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Quarterman Reviews: The Simpsons: Bart Vs. The Space Mutants (NES)

On 04/25/2016 at 09:52 PM by Quarterman

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The Simpsons: Bart Vs. The Space Mutants


 (Note: This is a rewrite of my very first game review, back on in 2009.)

 In 1991, The Simpsons had gone from a series of shorts on the Tracey Ullman Show to perhaps the biggest media phenomenon since Superman in the 1940's. They were on television, lunchboxes, candy, bed sheets….you name it. It seems you could not escape America's favorite jaundiced family, and video games were no exception from that. There was, of course, the famous arcade game and its ports, but the series also featured on nearly every contemporary system and computer. Today, however, we will be taking a look at Acclaim's Bart vs. The Space Mutants, more specifically, the NES port thereof.

 Acclaim, in the early 90's, was not exactly a byword for quality. Like many of their contemporaries, they were content with releasing licensed games for a quick cash-in (indeed, even their later game Turok was originally a 50's comic book). In fact, the infamous LJN was one of their labels, a fact which kind of foretells the quality of this game. The game itself was developed by Imagineering, who had a rather spotty record. One one hand, they made A Boy and His Blob, on the other, they made Rocky and Bullwinkle, perhaps one of the most unfinished games in history.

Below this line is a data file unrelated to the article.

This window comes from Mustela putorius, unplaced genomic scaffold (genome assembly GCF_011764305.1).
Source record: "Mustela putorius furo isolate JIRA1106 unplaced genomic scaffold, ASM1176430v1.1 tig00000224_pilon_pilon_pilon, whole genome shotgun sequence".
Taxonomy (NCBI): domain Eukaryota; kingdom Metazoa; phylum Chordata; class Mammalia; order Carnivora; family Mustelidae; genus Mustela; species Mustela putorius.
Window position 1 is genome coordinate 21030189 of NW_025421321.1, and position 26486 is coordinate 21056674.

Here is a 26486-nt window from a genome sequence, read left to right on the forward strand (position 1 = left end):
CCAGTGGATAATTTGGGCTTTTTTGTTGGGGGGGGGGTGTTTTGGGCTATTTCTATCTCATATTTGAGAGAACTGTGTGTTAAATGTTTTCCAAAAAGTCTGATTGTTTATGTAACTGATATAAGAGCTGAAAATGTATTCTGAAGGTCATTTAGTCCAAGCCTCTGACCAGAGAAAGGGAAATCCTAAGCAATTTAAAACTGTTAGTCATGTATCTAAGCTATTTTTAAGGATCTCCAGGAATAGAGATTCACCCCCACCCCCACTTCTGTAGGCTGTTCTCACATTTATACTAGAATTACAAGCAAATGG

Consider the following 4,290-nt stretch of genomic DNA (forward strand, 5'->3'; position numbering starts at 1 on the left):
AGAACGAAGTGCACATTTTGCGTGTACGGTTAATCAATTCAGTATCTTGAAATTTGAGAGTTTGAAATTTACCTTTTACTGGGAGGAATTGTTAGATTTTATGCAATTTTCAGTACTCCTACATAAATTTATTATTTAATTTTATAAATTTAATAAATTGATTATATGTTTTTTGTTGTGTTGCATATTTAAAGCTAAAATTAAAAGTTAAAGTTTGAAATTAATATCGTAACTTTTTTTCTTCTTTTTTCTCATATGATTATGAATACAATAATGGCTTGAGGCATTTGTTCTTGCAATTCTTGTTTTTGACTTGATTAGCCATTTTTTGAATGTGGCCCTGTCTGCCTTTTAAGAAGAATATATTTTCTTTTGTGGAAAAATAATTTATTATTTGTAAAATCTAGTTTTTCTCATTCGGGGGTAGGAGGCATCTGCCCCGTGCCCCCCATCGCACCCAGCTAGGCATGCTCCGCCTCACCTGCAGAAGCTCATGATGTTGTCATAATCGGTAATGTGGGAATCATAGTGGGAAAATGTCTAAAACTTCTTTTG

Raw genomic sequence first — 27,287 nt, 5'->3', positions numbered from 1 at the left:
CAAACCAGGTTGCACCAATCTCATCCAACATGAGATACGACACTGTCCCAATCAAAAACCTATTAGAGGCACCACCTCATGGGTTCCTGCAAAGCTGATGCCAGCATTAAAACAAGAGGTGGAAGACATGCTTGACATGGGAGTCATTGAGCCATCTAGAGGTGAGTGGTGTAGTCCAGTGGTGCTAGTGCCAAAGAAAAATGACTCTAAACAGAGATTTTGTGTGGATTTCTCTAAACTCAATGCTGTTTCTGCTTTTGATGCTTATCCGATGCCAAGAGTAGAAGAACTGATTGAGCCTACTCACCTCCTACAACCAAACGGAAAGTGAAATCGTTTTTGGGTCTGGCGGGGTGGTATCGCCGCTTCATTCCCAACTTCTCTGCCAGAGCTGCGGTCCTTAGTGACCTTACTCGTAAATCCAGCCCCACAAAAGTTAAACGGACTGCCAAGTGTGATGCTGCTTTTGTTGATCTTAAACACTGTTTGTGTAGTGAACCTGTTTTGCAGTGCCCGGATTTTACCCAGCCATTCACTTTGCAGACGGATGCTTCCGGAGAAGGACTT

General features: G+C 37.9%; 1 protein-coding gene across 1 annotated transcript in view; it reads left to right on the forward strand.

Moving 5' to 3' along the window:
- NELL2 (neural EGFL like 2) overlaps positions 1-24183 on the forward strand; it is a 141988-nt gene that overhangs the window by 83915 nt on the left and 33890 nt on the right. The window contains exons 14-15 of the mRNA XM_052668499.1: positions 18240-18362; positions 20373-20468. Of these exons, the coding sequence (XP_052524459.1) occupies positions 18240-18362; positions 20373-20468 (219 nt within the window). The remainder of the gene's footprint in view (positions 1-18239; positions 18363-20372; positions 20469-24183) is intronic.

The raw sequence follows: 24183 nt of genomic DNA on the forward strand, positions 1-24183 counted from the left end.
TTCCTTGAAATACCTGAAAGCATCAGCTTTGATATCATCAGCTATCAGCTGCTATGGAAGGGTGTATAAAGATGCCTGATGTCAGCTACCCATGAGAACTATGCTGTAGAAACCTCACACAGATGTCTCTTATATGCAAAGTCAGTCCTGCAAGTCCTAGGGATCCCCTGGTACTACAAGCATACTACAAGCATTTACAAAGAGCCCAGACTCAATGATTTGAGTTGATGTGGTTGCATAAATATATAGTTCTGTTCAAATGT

The game starts with the famous image of the family on the couch whilst the famous Simpsons theme plays in chiptune. I really hope you like this particular rendition of the Simpsons theme, because it plays constantly. It personally took me about half a millisecond to get sick of it. And it loops way too often. There are a few other songs, but they are just as grating. I am rather disappointed at the lack quality in the music, but it is perhaps fitting given the rest of the game. The sound effects are nothing spectacular either, being just the very basics of what you'd expect from a video game. The addition of digitized voice is pretty cool at first, but then you hear the same samples for the 15th time and it just becomes horribly tedious.

 Graphically, the game looks absolutely awful. While the graphics are colorful, they are very simplistic and the spritework is very poor. The game aims to replicate the animation style of the cartoon and for the most part misses by a country mile. Bart, in particular, stands out as a rather poorly-realized caricature. The NES was rather limited, sure, but it was capable of more than this game presents. The choice of enemies is rather odd, with such things as shoes and donuts. The x-ray specs overlay IS kinda neat to look at, but it's one very minor thing in a sea of mediocrity. Overall, it's a rather poor showing on the graphical front.